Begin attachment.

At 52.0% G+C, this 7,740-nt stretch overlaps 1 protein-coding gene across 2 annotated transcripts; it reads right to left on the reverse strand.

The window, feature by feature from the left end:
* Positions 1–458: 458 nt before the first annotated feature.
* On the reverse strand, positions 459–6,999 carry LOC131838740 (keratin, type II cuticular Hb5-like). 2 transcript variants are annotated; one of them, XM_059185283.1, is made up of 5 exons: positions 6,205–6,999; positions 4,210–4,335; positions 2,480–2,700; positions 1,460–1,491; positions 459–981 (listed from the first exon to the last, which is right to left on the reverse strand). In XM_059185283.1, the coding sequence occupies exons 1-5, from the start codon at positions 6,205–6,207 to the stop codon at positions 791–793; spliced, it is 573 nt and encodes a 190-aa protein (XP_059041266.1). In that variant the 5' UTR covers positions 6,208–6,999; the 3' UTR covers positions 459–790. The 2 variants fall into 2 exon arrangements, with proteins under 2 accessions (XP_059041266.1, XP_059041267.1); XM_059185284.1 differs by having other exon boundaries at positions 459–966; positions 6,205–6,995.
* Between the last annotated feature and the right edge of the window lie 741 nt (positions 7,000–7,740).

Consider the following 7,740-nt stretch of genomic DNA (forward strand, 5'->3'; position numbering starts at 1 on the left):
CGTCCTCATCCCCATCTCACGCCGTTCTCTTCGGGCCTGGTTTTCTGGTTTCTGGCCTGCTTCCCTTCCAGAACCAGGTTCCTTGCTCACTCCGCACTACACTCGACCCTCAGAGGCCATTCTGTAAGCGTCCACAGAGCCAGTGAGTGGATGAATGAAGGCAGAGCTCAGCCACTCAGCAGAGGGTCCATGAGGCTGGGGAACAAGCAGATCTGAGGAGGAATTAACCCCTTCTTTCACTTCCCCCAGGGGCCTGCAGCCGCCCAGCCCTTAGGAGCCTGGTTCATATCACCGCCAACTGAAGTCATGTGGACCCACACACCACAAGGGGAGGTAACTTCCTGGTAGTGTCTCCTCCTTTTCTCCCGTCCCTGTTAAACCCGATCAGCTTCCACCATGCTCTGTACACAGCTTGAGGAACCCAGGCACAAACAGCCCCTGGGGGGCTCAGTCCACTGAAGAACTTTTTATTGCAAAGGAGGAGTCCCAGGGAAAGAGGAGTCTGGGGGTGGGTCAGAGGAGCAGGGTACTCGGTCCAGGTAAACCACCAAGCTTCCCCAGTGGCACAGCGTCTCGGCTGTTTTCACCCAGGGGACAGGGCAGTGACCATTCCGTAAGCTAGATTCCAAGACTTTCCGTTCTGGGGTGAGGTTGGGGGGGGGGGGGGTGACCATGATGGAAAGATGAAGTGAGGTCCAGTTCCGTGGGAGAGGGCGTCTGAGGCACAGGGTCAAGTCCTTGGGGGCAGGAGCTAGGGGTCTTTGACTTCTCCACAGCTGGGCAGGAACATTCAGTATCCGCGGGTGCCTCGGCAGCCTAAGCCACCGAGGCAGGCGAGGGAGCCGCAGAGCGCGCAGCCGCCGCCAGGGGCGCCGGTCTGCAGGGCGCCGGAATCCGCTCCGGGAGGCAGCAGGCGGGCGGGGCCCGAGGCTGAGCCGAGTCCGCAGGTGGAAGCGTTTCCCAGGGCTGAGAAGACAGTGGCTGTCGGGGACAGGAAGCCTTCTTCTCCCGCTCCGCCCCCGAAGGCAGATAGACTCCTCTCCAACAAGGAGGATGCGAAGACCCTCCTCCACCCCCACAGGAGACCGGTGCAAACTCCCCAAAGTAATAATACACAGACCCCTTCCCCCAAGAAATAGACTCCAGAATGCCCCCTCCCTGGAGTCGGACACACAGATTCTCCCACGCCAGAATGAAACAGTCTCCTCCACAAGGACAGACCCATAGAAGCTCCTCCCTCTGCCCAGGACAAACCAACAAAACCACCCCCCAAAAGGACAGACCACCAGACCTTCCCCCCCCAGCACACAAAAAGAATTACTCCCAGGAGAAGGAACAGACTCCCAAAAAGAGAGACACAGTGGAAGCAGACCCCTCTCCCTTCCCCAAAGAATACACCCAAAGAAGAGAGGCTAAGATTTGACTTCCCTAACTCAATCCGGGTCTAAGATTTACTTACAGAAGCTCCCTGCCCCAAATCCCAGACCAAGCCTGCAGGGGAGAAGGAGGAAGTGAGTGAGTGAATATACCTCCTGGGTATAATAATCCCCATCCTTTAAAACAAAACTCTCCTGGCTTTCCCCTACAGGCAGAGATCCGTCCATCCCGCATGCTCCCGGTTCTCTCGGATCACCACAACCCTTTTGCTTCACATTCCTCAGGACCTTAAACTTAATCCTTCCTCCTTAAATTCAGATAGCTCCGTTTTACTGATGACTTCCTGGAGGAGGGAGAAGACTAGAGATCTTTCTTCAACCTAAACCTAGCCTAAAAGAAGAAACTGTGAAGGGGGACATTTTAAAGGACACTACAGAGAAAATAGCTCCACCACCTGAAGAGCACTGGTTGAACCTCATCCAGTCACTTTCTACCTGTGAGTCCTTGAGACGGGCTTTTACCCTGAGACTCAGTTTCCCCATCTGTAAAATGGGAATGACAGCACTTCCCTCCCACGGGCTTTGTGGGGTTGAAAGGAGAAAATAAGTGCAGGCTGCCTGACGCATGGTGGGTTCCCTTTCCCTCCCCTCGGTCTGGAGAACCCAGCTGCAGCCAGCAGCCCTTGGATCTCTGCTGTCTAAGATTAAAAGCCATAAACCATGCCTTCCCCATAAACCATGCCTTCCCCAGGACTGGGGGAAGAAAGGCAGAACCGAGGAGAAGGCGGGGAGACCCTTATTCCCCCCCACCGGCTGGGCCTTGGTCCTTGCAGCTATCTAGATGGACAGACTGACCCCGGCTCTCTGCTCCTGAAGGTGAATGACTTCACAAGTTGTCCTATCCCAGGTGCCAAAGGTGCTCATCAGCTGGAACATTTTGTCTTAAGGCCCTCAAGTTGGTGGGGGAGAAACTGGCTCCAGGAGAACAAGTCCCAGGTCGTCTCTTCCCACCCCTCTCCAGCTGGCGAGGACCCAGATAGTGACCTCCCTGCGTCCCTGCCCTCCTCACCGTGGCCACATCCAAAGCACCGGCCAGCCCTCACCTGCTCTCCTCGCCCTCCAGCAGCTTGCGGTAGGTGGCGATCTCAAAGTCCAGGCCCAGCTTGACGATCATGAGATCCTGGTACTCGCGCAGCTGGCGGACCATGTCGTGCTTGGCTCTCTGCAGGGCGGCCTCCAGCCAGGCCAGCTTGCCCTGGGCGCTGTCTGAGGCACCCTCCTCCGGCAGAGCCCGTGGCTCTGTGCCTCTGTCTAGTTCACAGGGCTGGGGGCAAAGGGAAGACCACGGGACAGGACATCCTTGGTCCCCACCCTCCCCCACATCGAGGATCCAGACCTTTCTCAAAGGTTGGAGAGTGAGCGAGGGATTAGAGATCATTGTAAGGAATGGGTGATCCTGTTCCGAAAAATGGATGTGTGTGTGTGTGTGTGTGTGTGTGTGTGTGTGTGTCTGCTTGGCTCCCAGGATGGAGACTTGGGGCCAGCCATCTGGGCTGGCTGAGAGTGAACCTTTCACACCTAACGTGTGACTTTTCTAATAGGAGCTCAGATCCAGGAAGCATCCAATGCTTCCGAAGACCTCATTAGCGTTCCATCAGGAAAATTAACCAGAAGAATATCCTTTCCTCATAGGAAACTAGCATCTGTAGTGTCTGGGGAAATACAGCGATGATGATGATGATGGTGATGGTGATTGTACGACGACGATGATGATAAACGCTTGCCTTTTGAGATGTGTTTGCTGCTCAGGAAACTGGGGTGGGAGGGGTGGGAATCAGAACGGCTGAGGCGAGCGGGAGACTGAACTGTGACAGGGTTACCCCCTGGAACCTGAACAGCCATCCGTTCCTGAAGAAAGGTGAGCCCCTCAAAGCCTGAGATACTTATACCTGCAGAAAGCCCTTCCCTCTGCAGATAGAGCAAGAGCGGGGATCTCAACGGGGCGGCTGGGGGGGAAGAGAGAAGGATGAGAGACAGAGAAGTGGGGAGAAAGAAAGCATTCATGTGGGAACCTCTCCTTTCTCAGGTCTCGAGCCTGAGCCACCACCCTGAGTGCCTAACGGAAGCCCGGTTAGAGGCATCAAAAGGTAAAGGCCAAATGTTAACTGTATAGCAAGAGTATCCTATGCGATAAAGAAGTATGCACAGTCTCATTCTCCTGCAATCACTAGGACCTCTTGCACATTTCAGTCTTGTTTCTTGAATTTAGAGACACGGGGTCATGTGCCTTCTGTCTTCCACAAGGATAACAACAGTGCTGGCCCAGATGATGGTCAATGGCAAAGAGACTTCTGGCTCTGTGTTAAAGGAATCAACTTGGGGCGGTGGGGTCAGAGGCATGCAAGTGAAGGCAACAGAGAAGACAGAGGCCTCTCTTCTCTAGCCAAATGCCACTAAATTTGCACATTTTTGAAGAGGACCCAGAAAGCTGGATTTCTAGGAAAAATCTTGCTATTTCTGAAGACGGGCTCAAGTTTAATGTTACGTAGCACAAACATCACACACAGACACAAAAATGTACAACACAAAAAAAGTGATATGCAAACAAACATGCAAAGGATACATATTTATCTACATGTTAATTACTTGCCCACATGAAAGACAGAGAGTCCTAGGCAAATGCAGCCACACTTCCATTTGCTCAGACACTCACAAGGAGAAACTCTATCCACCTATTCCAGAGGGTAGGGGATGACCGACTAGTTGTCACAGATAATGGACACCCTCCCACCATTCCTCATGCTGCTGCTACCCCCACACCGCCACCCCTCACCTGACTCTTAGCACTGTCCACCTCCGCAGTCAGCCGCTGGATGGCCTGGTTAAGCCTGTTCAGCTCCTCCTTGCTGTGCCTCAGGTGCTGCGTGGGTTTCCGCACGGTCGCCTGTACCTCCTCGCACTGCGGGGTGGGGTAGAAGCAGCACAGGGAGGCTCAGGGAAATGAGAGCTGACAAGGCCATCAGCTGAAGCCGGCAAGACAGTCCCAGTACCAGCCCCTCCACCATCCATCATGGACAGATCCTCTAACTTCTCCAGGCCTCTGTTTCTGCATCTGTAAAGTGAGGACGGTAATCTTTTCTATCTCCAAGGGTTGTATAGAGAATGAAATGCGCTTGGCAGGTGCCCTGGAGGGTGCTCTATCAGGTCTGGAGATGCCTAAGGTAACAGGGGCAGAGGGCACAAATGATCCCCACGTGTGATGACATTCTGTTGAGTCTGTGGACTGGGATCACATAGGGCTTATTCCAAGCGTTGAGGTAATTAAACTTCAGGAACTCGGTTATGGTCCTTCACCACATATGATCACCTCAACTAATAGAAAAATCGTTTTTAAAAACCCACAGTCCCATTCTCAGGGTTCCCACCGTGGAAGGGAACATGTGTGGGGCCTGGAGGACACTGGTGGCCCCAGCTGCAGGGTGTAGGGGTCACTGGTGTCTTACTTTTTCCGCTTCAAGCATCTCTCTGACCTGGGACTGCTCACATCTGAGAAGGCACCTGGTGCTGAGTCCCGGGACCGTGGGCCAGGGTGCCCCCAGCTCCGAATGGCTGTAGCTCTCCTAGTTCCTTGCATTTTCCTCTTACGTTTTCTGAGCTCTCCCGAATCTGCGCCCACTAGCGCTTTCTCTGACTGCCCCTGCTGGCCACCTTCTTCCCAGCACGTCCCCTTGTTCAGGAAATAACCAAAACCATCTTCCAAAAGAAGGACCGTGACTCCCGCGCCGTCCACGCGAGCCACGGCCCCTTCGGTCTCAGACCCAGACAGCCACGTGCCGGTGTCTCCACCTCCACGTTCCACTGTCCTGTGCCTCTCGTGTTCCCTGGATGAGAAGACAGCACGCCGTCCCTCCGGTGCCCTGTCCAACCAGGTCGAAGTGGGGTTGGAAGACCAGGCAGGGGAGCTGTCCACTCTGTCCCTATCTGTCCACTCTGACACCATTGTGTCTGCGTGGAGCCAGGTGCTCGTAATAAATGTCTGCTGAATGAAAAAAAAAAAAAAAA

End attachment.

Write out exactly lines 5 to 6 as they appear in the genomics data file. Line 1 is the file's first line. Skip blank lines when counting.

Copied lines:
* Between the last annotated feature and the right edge of the window lie 741 nt (positions 7,000–7,740).

Consider the following 7,740-nt stretch of genomic DNA (forward strand, 5'->3'; position numbering starts at 1 on the left):